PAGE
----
Enabling Martian Habitability With Silica Aerogel Via the Solid-state Greenhouse Effect

By Keith Cowing
Press Release
July 22, 2019
Filed under
Enabling Martian Habitability With Silica Aerogel Via the Solid-state Greenhouse Effect
Schematic of the solid-state greenhouse habitability concept for Mars. A thin translucent layer of low thermal conductivity material transmits visible light but blocks ultraviolet and infrared, directly replicating the radiative effects of Earth’s atmosphere. The depth of the habitable region in the subsurface increases with time due to thermal diffusion.

The low temperatures and high ultraviolet (UV) radiation levels at the surface of Mars today currently preclude the survival of life anywhere except perhaps in limited subsurface niches.

Several ideas for making the martian surface more habitable have been put forward previously, but they all involve massive environmental modification that will be well beyond human capability for the foreseeable future. Here we present a new approach to this problem. We show that widespread regions of the surface of Mars could be made habitable to photosynthetic life in the future via a solid-state analogue to Earth’s atmospheric greenhouse effect.

Specifically, we demonstrate via experiments and modelling that under martian environmental conditions, a 2 to 3-cm thick layer of silica (SiO2) aerogel will simultaneously transmit sufficient visible light for photosynthesis, block hazardous ultraviolet radiation, and raise temperatures underneath permanently to above the melting point of water, without the need for any internal heat source. Placing silica aerogel shields over sufficiently ice-rich regions of the martian surface could therefore allow photosynthetic life to survive there with minimal subsequent intervention.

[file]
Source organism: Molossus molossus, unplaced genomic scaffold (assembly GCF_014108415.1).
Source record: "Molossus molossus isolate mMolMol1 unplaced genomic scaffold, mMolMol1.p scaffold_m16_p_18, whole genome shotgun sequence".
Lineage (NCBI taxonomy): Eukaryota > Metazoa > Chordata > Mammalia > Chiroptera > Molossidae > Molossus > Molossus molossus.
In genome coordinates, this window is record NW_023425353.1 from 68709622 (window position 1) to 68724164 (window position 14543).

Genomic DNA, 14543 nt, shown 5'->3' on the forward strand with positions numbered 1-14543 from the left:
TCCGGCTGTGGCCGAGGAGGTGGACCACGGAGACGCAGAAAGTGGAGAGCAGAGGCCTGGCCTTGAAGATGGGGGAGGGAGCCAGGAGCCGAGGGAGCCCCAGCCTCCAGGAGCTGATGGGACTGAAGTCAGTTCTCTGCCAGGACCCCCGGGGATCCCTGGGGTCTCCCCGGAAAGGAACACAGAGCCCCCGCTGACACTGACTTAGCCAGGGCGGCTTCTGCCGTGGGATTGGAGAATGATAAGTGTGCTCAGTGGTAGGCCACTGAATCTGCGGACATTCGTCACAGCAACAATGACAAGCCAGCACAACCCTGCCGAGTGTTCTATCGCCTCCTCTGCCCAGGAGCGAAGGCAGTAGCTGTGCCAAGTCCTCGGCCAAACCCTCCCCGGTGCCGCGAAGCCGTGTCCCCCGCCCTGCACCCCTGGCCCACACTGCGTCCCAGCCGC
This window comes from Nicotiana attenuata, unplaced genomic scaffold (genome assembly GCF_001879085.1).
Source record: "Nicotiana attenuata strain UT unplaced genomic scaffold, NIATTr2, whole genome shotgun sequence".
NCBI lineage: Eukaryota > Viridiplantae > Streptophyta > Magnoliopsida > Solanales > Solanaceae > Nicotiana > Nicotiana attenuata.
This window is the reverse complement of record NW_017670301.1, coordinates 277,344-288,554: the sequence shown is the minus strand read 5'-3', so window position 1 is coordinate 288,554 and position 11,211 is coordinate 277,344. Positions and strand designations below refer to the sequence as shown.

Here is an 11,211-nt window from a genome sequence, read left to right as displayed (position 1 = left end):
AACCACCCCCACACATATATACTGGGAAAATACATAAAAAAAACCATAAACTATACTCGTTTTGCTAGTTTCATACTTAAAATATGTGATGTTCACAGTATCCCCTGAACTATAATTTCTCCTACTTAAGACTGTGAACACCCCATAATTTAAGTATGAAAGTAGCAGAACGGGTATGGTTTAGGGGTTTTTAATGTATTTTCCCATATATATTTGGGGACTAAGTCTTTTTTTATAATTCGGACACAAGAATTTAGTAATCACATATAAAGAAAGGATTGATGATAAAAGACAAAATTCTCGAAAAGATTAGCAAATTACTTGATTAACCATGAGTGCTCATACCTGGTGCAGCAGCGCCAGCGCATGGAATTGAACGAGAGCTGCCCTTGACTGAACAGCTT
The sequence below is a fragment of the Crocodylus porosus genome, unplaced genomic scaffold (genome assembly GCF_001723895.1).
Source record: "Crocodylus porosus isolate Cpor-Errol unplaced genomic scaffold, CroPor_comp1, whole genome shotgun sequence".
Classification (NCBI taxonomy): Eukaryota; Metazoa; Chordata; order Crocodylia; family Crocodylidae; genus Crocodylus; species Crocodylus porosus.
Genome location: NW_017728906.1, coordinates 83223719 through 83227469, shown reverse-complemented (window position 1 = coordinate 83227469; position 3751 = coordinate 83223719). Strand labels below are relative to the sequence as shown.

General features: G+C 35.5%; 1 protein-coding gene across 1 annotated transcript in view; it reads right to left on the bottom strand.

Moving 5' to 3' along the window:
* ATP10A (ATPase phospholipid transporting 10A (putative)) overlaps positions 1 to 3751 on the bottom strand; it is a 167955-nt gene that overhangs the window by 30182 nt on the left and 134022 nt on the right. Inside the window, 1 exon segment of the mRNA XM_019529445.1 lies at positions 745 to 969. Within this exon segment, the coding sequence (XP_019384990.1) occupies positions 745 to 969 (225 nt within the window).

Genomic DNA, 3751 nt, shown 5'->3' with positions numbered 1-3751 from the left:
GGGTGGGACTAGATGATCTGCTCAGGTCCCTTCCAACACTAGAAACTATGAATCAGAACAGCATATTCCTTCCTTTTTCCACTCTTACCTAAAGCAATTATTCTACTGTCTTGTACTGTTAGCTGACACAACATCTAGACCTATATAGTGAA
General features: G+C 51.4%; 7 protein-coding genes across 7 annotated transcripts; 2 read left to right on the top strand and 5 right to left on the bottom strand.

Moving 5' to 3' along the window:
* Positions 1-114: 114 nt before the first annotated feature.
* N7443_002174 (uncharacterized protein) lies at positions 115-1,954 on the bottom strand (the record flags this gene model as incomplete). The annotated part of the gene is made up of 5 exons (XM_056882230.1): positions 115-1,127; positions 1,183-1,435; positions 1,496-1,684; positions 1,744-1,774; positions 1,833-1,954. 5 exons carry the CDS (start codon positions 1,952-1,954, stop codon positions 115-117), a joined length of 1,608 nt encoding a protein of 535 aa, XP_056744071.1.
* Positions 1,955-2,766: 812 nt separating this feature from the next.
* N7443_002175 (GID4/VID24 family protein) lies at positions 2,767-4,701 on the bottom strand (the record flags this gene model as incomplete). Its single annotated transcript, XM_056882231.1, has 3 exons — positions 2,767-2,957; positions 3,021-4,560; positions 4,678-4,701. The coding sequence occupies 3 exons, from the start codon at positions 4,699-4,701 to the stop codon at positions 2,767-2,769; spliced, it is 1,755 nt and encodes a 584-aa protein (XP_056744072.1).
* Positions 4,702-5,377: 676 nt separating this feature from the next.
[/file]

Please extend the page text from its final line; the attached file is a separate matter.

This regional approach to making Mars habitable is much more achievable than global atmospheric modification. In addition, it can be developed systematically starting from minimal resources, and can be further tested in extreme environments on Earth today.

R. Wordsworth, L. Kerber, C. Cockell
(Submitted on 22 Jul 2019)

Comments: 15 pages, 5 figures, published in Nature Astronomy July 15, 2019
Subjects: Earth and Planetary Astrophysics (astro-ph.EP)
Journal reference: Nature Astronomy, 2019
DOI: 10.1038/s41550-019-0813-0
Cite as: arXiv:1907.09089 [astro-ph.EP] (or arXiv:1907.09089v1 [astro-ph.EP] for this version)
Submission history
From: Robin Wordsworth
[v1] Mon, 22 Jul 2019 02:34:04 UTC (1,526 KB)

Explorers Club Fellow, ex-NASA Space Station Payload manager/space biologist, Away Teams, Journalist, Lapsed climber, Synaesthete, Na’Vi-Jedi-Freman-Buddhist-mix, ASL, Devon Island and Everest Base Camp veteran, (he/him) 🖖🏻